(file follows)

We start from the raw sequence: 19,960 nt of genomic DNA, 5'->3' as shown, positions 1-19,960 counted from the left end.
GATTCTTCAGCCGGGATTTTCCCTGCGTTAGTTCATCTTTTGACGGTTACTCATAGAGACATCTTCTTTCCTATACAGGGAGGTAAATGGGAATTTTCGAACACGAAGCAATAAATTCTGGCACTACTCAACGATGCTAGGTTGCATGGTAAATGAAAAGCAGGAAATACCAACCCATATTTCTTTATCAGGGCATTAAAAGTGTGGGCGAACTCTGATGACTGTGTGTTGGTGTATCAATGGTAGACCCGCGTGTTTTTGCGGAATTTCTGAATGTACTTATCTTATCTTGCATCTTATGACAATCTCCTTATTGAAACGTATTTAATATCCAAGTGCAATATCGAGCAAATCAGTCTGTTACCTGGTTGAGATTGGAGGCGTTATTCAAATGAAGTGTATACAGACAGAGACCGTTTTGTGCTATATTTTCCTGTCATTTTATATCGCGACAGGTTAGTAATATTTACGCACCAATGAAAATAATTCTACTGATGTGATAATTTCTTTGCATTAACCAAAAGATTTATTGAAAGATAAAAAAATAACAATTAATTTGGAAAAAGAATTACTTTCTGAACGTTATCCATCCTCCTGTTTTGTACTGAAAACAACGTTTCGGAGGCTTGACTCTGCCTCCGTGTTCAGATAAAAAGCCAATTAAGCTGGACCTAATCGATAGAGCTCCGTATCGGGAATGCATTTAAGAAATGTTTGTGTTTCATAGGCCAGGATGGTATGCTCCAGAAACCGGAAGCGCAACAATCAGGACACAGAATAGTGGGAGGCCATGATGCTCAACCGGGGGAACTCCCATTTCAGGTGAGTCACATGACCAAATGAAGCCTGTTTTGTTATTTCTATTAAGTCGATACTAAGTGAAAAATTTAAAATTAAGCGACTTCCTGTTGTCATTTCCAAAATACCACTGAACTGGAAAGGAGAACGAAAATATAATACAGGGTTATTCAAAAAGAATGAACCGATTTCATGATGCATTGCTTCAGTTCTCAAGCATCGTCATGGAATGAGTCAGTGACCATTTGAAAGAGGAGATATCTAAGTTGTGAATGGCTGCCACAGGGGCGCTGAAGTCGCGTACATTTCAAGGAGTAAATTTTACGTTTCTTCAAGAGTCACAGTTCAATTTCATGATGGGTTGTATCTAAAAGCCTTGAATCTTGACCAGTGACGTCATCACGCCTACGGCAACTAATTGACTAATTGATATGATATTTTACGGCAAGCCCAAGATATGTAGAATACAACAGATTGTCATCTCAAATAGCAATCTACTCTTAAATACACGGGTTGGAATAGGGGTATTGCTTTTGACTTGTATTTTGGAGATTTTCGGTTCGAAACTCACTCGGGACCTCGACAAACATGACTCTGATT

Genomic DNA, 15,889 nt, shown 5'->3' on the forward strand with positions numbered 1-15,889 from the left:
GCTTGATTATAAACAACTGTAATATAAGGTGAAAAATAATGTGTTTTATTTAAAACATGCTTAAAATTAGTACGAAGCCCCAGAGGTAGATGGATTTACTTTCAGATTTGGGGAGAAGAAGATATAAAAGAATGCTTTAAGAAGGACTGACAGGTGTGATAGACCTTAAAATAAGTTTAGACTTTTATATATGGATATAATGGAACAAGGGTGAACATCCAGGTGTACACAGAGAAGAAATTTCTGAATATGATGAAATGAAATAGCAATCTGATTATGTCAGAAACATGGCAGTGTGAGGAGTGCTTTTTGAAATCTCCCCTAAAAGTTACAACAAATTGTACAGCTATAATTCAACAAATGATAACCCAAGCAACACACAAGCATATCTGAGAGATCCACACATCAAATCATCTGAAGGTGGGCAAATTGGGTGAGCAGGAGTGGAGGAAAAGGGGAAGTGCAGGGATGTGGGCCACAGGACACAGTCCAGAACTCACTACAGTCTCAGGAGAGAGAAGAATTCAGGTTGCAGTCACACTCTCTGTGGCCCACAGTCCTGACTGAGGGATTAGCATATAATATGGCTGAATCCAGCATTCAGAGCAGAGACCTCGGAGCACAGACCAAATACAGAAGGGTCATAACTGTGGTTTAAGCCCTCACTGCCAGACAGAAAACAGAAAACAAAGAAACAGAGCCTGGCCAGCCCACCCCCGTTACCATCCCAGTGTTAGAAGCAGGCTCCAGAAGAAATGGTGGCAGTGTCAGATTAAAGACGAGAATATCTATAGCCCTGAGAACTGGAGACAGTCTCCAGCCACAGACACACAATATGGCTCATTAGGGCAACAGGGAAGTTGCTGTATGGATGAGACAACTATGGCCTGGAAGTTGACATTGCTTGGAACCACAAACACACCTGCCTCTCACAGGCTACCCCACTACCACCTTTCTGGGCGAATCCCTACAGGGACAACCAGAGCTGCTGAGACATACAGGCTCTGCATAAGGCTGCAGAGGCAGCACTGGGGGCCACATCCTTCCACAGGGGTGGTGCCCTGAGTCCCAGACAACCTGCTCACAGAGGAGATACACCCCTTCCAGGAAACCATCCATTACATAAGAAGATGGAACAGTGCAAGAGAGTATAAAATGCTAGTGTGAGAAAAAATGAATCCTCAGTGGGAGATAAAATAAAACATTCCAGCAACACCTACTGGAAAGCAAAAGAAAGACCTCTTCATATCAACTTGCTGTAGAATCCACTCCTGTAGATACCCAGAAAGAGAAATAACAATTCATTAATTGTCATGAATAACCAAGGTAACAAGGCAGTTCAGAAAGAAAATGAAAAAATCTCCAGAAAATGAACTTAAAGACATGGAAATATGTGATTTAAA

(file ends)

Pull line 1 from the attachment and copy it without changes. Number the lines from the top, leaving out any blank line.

We start from the raw sequence: 19,960 nt of genomic DNA, 5'->3' as shown, positions 1-19,960 counted from the left end.